Telling the Story of Silence
Yato vacho nivartante tad dhama-paramam mama*
That Silent place
From where speech returns
Is where Poetry begins
Scrawling across the page
It transforms itself
Standing up it walks
Straight into your heart
Singing its song
You have to emphasize
For something to be said
It speaks for itself
*From where the speech returns, that is my supreme abode.
Taittriya Upanishad 2.4.1 and Bhagavad-Gita 15.6, 8.21
© Ken Chawkin
This poem, What You May Not Know About Frankenstein, by Bill Graeser, was an inspiration! This poem by my son says it all: INSPIRATION, a poem by Nathanael Chawkin. Related poems on this theme: Coalescing Poetry: Creating a Universe, Storytelling—a poem on the storytelling process, and Poetry—The Art of the Voice.
Cliffhouse Deck at Dusk, 6th haiku in 13 Ways to Write Haiku: A Poet’s Dozen, brings our attention to a tiny soft sound, making us aware of the ‘loud’ vast silence, a point that enlivens infinity. John Cage would agree.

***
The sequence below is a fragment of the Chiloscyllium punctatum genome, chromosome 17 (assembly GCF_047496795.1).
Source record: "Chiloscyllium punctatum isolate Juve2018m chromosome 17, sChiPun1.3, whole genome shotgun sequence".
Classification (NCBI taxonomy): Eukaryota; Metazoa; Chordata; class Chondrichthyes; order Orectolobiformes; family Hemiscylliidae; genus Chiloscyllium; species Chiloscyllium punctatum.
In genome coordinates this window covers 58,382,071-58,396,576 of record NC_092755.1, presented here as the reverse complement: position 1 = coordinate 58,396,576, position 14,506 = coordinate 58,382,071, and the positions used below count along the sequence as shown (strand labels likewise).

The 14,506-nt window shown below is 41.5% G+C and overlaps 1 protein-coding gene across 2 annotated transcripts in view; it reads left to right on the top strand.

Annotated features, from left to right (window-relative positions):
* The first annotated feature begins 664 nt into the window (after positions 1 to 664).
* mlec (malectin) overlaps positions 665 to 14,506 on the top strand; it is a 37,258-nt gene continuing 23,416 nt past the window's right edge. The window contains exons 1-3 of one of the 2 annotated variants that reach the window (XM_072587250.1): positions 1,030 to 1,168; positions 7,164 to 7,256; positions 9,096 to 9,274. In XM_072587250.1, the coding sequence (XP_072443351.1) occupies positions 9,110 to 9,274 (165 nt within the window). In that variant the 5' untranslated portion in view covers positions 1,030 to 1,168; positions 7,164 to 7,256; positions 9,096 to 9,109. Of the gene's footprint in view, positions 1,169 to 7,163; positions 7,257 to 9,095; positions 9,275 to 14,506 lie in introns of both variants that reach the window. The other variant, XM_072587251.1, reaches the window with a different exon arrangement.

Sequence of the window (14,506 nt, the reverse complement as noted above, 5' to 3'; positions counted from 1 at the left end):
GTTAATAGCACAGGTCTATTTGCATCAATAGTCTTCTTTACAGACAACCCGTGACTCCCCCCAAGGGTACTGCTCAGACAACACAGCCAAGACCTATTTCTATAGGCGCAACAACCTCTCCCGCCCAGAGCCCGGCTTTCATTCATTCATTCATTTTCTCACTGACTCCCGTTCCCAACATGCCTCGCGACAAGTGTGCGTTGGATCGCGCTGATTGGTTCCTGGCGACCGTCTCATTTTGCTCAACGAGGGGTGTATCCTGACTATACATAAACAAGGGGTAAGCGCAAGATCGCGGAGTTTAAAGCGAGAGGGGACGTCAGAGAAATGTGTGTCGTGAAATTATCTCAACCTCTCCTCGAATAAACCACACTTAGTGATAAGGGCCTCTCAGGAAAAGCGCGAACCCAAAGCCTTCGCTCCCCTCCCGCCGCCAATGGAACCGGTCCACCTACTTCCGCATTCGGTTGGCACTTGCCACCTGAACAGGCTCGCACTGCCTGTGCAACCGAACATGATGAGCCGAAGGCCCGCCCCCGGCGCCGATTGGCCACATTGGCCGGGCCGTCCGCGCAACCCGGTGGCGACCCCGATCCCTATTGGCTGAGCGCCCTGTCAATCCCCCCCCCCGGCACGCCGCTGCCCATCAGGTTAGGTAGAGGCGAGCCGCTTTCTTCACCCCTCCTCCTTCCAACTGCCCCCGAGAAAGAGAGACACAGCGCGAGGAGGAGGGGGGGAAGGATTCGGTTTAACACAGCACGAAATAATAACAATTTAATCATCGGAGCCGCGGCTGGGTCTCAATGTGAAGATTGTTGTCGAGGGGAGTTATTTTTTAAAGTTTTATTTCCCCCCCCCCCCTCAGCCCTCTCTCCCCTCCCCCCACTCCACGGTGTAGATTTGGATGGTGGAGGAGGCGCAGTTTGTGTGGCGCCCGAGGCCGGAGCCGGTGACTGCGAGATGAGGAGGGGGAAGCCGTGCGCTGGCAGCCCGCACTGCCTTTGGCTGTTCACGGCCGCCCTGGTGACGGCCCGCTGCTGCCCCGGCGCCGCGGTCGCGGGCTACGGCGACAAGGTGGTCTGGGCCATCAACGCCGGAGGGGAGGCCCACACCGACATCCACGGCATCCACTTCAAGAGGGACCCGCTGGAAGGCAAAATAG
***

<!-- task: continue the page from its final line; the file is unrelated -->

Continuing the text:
The material of music is sound and silence.
Integrating these is composing.
I have nothing to say,
and I am saying it.
For the musicians who ‘performed’ the piece, and the audience who listened, the silence was palpable, as you’ll hear from Tommy Pearson’s introduction and concluding comments with Tom Service in this BBC Symphony Orchestra performance of John Cage at the Barbican. Towards the end he quotes Cage as saying, “Everything we do is music.”
You may also enjoy Writers on Writing–What Writing Means To Writers and the links at the end to other posts on writing.
Tags: 4'33", Barbican, BBC Symphony Orchestra, Bhagavad Gita, bill graeser, creation, creative writing, john cage, language, Literature, manifest, Nathanael Chawkin, nothingness, Poetry, self-expression, silence, speech, the poem, transcendental, unmanifest, Writing